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Author Topic: For A Few Dollars More 50th Anniversary  (Read 3204 times)
Jed Cooper
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« on: June 12, 2015, 01:23:54 PM »

For A Few Dollars More (1965)

The first time I saw this was on a local television channel. It was either WLVI 56 or WSBK 38, both Boston stations. I can’t recall which of the Eastwood “spaghetti western” trilogy I’d seen first. I do know that once I saw one, I was hooked and wanted to see more of the same.

I watched this again recently and it’s always entertaining. I always get a kick out of the scene were Eastwood’s character, Manco, interrupts the card game where Red is playing. Manco is a bounty hunter and Red is a wanted man. After losing, Red says, “Didn’t hear what the bet was”, to which Manco replies, “Your life.” Classic! Understandably, he tries to get away but can’t and is given an ultimatum: “Alive or dead? It’s your choice.” With these few words and actions, Eastwood’s character is defined early on in this film. Lee Van Cleef is great, too, as Colonel Mortimer. The standoff between Mortimer and Manco is tense and amusing, ending in a draw and an alliance. Gian Maria Volonté returns as the antagonist and he’s just as effective and entertaining here as El Indio as he was as Ramon in A Fistful Of Dollars .

Another great scene takes place in the sheriff’s office when Manco collects his bounty for Red. When asked where he could find Red, the Sheriff told him but alerted Red’s friends, who confronted Manco at the saloon entrance just after the “alive or dead” scene. Being faster on the draw, of course, Red’s friends were all gunned down quickly and Red himself suffered the same fate when crawling to reach for a gun. Because of the Sheriff’s betrayal, Manco asks, “Tell me, isn’t the Sheriff supposed to be courageous, loyal and, above all, honest?” The Sheriff replies, “Yeah, that he is.” Manco grabs the badge from the the Sheriff’s vest, walks outside and places it in a bystander’s hat, saying, “I think you people need a new sheriff.”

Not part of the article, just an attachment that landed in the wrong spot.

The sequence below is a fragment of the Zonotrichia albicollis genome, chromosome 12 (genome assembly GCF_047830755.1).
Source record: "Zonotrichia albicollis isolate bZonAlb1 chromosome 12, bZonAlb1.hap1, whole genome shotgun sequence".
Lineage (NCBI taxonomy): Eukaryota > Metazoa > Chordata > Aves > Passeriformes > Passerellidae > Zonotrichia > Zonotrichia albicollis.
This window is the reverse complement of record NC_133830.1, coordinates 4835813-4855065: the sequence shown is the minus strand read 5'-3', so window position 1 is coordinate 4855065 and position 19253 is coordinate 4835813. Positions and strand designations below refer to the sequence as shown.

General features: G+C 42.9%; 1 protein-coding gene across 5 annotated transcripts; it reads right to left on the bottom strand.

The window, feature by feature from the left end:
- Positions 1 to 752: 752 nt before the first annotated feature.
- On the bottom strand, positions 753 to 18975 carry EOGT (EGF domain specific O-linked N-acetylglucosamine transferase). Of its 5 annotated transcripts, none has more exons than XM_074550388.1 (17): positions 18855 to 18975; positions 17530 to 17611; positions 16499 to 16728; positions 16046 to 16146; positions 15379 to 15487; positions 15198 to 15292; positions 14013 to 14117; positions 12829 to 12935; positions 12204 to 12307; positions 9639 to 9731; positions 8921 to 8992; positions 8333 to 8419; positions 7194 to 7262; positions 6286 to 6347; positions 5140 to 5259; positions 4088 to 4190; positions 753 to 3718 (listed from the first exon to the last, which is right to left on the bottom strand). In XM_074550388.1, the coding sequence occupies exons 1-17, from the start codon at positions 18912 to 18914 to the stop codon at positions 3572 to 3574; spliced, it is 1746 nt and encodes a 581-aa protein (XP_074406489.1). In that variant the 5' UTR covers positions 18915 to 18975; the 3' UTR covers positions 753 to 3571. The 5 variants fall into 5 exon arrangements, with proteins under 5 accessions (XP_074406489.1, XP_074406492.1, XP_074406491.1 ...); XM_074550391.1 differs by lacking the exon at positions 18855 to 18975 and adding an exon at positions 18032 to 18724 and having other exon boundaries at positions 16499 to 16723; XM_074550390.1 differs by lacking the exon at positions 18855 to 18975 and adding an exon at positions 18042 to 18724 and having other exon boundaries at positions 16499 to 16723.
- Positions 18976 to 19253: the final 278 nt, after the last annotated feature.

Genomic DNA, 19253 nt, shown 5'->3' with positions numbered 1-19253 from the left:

Like the first in the Eastwood/Leone trilogy, this movie stands alone as an incredibly entertaining western. You don’t have to watch A Fistful Of Dollars before seeing this one. Each of the three can be watched in any order because they stand just as well individually as together. A bonus is Ennio Morricone’s score, a fantastic soundtrack to a great western movie.


« Last Edit: June 12, 2015, 01:45:42 PM by Jed [Brian] Cooper » Logged

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Rawhide7
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« Reply #1 on: June 14, 2015, 12:57:04 AM »

Yap I always enjoy watching this one. Matter fact it's in my top 10 favorite movies of all time. It's at least usually in my top 10. My views change a lot and being that this one is my number 10 favorite movie means that it sometimes gets knocked out of number 10 but it usually stays in my top 10 most of the time.  Clint and Lee Van Cleef are great in this one.
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Jed Cooper
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« Reply #2 on: June 16, 2015, 06:53:41 AM »

I agree with you there, Rawhide 7.  The combination of Eastwood and Lee Van Cleef was great and although their characters were opponents in the following film, they still worked great together.  Lee is one of many actors Clint worked again with all to briefly.  I wonder what it would've been like had they done another co-starring film some years later. 
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Rawhide7
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« Reply #3 on: July 26, 2015, 07:15:41 PM »

Yap I wish they would have made more movies together.  I also wish Clint and Charles Bronson played in some movies together.
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